My choice to stay away from substance abuse has less to do with control and more to do with "fucking hell, are you just ignoring the facts of what that stuff does to you?" I understand that once you're hooked on something, you're hooked, but I've never understood how you get there in the first place, knowing how badly it will fuck you over. Drug abuse stories only end well when the addict kicks the habit.
I have to agree. The disordered firing of abused neurons doesn't constitute creativity any more than straining adrenals and golem muscles constitute athletic skill. Something interesting may come out of it, but to call it your own is a lie. I don't personally have any interest in sharing authorship credit with a chemical.
Sorry for joining the thread, but felt like I wanted to hear more from you.
Just like steroids, which only help you build muscle tissue if you're already working out, drugs only "enhance" creativity when there is already potential there. A poet who does drugs is different from a non-artist doing drugs. All it does is unlock a portion of the brain we don't have access to normally. Each individual experience is different. If a non-artist sees something "profound" while tripping, they don't necessarily have the skill to paint it or write about it eloquently.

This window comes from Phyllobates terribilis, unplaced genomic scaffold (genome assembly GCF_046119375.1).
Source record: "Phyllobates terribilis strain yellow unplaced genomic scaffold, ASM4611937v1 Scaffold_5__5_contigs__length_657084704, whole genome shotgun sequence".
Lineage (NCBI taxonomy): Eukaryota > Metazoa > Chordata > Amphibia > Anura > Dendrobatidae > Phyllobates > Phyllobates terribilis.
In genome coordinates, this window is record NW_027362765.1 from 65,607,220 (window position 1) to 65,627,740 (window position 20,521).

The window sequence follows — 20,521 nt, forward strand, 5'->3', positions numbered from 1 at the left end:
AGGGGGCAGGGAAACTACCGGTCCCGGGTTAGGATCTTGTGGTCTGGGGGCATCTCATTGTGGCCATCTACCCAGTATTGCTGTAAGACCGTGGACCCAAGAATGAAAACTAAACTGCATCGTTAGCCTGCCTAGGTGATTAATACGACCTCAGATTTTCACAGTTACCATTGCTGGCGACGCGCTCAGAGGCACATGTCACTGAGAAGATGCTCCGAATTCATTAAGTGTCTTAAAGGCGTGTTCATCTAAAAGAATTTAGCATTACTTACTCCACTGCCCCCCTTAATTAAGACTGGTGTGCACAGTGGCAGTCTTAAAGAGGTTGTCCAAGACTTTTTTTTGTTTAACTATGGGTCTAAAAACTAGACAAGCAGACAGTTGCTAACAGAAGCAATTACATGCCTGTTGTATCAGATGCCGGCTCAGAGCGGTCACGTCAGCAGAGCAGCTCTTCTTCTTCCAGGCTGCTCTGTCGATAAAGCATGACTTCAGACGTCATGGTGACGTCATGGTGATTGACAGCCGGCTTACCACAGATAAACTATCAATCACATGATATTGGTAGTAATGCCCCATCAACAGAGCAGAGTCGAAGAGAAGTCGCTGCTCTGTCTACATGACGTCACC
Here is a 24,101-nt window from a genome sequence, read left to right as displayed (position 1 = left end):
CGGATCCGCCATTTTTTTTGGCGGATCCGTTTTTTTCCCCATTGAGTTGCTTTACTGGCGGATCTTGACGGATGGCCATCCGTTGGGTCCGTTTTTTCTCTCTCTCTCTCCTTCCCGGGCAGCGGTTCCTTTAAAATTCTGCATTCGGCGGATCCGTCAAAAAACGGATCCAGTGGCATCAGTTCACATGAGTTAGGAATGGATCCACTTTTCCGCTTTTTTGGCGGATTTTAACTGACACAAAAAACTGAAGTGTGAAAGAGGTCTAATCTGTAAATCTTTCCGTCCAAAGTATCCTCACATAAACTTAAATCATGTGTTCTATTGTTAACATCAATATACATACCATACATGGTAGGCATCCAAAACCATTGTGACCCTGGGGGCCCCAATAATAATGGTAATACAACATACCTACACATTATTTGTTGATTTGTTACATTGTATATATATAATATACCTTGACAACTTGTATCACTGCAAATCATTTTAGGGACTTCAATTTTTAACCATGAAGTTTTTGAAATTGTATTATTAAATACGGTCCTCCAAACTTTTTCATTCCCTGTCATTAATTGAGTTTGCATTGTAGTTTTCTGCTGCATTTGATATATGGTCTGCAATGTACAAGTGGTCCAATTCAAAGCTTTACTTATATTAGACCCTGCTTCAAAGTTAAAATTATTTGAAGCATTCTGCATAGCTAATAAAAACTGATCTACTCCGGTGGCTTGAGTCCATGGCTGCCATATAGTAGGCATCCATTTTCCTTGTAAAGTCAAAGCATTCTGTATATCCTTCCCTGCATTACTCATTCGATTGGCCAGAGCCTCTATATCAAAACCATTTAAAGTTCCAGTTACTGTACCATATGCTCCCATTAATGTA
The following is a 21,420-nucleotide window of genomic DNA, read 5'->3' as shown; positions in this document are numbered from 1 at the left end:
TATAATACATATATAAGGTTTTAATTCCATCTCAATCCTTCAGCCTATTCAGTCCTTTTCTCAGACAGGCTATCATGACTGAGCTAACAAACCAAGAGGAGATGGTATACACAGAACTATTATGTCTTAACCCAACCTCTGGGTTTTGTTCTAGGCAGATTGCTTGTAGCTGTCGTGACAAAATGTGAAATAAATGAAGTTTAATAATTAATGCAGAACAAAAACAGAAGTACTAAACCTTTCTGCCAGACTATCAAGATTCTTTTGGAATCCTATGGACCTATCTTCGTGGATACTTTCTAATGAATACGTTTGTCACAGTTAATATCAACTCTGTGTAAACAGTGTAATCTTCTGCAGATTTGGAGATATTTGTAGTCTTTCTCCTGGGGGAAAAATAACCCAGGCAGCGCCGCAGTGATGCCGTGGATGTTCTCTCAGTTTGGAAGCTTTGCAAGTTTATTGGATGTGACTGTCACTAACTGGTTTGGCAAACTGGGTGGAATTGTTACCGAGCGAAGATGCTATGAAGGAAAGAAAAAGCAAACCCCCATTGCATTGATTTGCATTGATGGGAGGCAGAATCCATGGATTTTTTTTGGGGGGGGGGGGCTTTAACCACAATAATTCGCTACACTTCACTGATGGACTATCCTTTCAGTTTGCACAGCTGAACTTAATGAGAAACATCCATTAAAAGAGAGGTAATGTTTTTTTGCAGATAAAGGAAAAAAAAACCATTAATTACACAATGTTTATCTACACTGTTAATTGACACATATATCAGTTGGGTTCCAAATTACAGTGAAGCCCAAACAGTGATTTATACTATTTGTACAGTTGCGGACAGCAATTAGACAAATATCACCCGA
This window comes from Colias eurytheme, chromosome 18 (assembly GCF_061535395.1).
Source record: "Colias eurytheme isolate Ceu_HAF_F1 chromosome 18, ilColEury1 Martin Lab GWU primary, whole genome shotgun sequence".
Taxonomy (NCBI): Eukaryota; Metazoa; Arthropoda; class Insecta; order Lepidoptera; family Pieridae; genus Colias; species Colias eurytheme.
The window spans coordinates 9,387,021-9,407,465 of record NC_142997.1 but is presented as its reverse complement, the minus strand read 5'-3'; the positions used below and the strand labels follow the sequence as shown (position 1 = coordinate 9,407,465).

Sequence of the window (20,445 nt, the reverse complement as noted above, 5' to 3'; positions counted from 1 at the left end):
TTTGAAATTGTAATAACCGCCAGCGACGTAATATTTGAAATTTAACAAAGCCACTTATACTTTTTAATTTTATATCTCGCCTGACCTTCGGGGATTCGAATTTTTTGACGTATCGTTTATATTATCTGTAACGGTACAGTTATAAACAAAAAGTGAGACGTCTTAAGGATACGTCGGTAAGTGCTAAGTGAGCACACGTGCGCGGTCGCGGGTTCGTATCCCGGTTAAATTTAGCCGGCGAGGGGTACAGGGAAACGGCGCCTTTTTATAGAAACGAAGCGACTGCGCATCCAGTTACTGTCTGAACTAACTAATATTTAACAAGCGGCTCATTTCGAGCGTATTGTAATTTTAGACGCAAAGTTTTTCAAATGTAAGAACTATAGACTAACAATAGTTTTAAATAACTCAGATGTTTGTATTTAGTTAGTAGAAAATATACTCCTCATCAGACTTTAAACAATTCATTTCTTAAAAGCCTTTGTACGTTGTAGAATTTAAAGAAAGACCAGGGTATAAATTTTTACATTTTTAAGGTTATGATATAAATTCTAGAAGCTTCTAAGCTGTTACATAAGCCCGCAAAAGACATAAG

On the other hand, I think it's wrong for other reasons. It's unhealthy and sad that they'd have to do that to force creativity or other things. I definitely think it's sad, but not unfair because they're cheating in some way.
It is cheating, though. Putting in some effort and then coasting the rest of the way on chemicals is like saying "Okay, I've run the first hundred meters, so I'm not cheating if I hop on my segway and finish the race that way." The only thing you can claim as your own is the first hundred meters - the potential, the innate skill, whatever it is you've already done. Drugs don't realize your potential; they rob you of the right to own the entirety of the end product.
And drugs don't unlock anything we don't normally have access to. Contrary to popular belief, human beings use all of our brains. Drugs just cause it to malfunction in sometimes-entertaining ways. What you see while tripping isn't born of your own creativity any more than what you see sober and with your eyes open. It doesn't come from you. If you are able to paint it or write about it eloquently, fine. The strokes are yours, the words are yours. But the subject matter still is not.
I'm just saying that while the subject matter isn't their own, does it matter if it's aesthetically pleasing? Some of the greatest paintings have come from commissions of people wanting an artist to paint a certain thing (keeping with the painting example). Does that mean the Mona Lisa isn't as impressive because da Vinci didn't come up with the idea himself? He still painted it with incredible skill.
I agree that it shouldn't be acceptable for artists to use drugs. It's illegal and damaging. It's also less impressive than when artists do it on their own. But a drugged up artist is still an artist because putting their thoughts and visions down in whatever medium takes skill.
I get what you're saying about the subject matter, though. On the flip side, do we ever own any subject matter completely?